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Using a Range Finder to Measure Model Altitude?

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Using a Range Finder to Measure Model Altitude?

Old 07-20-2017, 02:04 PM
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sidgates
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Default Using a Range Finder to Measure Model Altitude?

Has anyone used a Range Finder to measure model altitude above ground level? If so please supply details and range finder model number..
Old 07-20-2017, 03:36 PM
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SECRET AGENT
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Boy would that be difficult! Unless you have a very slow plane and very steady hands. I use range finders all the time and I doubt I could get a reading from a moving object, heck a kite would be difficult enough. Remember you are essentially lasering a target and waiting on a return.

Good luck though, let us know if you're successful!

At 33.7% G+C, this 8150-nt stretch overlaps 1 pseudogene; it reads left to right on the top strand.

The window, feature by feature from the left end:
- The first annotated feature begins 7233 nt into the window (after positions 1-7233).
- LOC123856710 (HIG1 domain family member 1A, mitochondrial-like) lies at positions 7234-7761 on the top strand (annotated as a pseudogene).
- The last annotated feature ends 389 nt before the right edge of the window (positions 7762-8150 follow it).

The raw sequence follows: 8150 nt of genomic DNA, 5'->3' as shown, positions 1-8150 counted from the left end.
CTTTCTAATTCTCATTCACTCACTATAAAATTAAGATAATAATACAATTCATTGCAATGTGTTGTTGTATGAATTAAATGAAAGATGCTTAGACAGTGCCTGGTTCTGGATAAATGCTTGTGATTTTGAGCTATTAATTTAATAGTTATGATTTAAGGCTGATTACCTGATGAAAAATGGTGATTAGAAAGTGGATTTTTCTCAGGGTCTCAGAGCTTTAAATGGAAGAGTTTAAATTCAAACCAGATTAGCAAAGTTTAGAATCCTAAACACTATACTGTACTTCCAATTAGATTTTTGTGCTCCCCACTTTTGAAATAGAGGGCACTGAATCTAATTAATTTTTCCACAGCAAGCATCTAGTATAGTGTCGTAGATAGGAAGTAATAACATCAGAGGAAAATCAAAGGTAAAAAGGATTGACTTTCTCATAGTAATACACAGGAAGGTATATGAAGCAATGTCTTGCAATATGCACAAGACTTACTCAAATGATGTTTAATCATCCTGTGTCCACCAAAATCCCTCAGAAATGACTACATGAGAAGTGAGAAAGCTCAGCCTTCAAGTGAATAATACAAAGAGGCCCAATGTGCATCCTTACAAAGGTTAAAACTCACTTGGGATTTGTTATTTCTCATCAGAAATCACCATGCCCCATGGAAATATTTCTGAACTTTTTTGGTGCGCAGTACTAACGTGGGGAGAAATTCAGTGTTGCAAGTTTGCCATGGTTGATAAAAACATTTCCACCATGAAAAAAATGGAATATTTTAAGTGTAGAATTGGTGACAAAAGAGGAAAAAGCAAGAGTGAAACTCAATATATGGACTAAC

Old 07-20-2017, 07:50 PM
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sidgates
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Secret Agent
Thanks, that is the kind of info I needed. I have never used one. The Denver R/C Eagles has an urgent need to be able to make sure we stay below 400ft and no 2 flyers can agree on when they exceed 400ft.
Old 07-20-2017, 10:50 PM
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We have the same limitation when flying within airport control zones, and I use the Spektrum Telemetry Altimeter.

Set to provide a warning at 400ft above ground level, the system gives a continuous tone or tx shake (or both as required) when the model is flying above 400ft (or your chosen warning height) and stops sounding when the model drops below that height again. To be certain, I set my warning for 380ft. To avoid annoying fellow flyers when the warning operates, I don't use the tone, and just have the tx vibrator sound. This has been working like a charm for me for several years. And that height limitation is a royal pain with any reasonably large model, never mind a jet

Gordon
Old 07-21-2017, 02:44 AM
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tp777fo